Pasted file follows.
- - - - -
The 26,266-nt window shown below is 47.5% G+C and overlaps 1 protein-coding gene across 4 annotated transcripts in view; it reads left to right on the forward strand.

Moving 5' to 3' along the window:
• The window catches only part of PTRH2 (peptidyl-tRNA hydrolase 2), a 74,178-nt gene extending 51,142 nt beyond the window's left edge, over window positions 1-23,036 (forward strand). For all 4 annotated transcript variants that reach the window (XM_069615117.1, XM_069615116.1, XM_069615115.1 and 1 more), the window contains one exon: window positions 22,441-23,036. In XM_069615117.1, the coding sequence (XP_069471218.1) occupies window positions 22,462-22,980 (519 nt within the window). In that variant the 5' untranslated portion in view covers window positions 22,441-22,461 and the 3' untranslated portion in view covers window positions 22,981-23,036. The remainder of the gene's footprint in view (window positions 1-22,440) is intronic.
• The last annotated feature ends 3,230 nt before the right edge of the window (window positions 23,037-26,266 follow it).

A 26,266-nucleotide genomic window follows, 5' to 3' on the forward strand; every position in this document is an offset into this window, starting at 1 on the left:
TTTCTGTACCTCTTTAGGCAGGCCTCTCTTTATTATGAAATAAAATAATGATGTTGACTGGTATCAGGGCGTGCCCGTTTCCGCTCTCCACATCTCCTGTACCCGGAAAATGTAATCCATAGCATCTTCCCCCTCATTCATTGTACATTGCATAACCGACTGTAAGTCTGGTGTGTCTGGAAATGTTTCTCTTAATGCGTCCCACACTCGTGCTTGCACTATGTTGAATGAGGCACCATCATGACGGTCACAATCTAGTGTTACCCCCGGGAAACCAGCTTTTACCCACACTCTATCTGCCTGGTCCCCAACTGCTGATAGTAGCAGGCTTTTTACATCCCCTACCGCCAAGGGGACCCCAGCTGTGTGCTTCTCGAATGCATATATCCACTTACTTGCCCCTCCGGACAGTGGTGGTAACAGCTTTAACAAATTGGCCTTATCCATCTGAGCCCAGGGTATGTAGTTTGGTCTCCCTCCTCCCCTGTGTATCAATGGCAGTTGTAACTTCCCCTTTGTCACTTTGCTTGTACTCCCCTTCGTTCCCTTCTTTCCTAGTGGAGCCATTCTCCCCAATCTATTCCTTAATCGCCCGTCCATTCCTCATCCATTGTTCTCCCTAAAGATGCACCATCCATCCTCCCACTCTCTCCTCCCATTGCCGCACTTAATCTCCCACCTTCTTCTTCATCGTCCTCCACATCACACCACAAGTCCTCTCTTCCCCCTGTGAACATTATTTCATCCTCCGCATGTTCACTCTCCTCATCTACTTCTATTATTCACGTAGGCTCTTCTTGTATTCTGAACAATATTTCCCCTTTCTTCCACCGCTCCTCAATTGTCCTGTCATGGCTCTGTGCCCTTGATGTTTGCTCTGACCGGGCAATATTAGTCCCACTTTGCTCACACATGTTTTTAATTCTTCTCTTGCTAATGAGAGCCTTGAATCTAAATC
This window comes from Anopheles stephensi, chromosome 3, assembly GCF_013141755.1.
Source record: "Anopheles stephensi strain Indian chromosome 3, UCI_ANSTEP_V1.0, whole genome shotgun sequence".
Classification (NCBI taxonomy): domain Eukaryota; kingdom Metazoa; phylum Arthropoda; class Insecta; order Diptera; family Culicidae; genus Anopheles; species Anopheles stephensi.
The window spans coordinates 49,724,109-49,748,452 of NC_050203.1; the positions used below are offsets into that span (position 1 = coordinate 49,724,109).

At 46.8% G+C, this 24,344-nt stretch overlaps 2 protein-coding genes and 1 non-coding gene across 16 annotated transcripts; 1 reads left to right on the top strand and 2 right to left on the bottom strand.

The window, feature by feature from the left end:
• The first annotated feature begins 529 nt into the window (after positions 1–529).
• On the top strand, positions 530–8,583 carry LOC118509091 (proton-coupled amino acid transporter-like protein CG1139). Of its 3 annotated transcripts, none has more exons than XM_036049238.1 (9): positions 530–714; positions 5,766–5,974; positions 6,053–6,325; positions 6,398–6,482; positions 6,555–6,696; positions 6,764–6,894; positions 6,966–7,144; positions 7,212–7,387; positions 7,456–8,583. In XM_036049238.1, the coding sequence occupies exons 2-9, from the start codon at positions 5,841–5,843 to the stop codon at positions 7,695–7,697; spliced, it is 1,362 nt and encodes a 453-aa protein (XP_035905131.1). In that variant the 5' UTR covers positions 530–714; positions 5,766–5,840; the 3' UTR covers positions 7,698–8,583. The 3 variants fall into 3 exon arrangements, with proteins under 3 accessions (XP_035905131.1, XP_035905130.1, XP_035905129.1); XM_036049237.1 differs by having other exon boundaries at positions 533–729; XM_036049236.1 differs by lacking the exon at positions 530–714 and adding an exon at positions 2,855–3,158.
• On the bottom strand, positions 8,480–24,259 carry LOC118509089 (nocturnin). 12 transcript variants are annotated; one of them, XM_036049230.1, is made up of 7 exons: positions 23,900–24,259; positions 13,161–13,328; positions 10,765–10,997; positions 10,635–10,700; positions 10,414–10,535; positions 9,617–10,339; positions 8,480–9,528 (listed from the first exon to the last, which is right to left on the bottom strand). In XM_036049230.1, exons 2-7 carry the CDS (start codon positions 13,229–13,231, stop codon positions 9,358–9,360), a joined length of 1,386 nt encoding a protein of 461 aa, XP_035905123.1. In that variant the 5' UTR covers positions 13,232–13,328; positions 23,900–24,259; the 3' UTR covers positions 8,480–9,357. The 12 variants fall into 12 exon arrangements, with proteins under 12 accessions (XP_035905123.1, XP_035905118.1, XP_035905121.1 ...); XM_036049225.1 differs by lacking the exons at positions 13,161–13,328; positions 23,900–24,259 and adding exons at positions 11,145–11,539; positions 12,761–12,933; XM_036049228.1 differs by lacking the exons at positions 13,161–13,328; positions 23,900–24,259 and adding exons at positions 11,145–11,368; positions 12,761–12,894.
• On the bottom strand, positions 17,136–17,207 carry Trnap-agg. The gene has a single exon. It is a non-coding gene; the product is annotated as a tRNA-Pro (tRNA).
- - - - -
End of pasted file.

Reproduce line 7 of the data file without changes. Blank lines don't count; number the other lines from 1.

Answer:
This window comes from Anopheles stephensi, chromosome 3, assembly GCF_013141755.1.